One vet’s experience I read broke my heart.  This young man returned home from war. He was a mess. He would wait for his wife to go to work and “pull the blinds and take out the booze.” He would toy with his gun, sometimes putting it in his mouth, courting suicide. Finally, his behavior became too much for his family. He lost his wife and family, and ended up homeless. (http://www.newdirectionsinc.org/press_ap.html) Sadly that scenario is all too common.

Who cares about the veterans? I mean, in the government, who really cares? Why is there such a backlog of claims for veterans seeking help?  It seems wrong; the country is eager to use these men and women to “fight for America” and when their tours are up, America has little to no time for them. It is kind of reminiscent of how football franchises uses young men to win games for them to help make them rich, but when their playing days are over, the franchise has difficulty getting them help, especially medical help, they need. Many a football star lives a rough life, fraught with suffering, after their playing days are over.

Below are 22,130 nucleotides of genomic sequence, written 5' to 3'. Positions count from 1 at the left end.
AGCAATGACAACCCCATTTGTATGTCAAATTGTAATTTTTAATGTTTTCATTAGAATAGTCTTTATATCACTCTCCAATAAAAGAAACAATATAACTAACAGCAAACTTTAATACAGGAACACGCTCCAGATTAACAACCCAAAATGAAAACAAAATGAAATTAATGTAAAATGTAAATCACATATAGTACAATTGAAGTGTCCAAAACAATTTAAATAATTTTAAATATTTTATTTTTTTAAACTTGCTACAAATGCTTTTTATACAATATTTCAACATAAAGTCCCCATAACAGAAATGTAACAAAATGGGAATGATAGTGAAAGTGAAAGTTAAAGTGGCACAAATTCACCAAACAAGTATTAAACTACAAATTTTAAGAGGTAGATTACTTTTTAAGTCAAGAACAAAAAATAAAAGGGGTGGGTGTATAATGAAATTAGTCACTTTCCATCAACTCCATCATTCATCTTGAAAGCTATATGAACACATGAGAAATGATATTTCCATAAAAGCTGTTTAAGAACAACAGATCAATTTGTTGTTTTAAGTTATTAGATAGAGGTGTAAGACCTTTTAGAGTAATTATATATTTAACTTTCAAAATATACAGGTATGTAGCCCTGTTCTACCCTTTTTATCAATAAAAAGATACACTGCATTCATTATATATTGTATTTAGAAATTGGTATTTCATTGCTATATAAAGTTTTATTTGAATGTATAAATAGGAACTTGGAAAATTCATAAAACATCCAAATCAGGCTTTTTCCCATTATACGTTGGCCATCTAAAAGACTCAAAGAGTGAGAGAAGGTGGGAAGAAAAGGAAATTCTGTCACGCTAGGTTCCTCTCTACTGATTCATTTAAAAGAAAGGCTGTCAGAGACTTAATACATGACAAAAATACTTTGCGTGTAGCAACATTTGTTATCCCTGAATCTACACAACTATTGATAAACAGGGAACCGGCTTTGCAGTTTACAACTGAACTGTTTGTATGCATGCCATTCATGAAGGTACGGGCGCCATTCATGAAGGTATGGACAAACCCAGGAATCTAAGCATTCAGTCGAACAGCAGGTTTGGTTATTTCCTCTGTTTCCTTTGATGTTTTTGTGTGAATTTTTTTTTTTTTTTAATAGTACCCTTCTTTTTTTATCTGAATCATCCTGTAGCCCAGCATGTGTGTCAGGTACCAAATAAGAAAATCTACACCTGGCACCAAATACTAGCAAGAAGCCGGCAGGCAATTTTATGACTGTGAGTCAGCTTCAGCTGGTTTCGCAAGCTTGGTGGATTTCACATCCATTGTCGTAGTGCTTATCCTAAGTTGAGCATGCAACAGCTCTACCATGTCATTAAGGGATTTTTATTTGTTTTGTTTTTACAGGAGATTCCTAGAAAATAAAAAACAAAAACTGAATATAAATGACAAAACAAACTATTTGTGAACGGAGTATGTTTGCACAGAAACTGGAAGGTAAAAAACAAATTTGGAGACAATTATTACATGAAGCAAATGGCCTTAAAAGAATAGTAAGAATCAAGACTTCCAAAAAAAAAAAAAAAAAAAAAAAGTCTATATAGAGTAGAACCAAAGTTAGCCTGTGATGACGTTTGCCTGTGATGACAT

Understanding how difficult it is for vets to get treated with dignity once they get home, the parades bother me anymore. Who cares about these vets once they get home? What is the celebration about? How can we celebrate wars fought if we cannot and do not really honor and take care of the human beings who fought in them?

A candid observation …

How We Romanticize War!

Mushroom clouds over Hiroshima (left) and Naga...
Image via Wikipedia

I listen to and read a lot of history; it is fascinating to me, but it also helps me see the world with a little clearer lens.

And one of the things I am seeing more clearly is the horror of war. Veterans come home with memories burned into their souls, as one veteran said, and they never go away.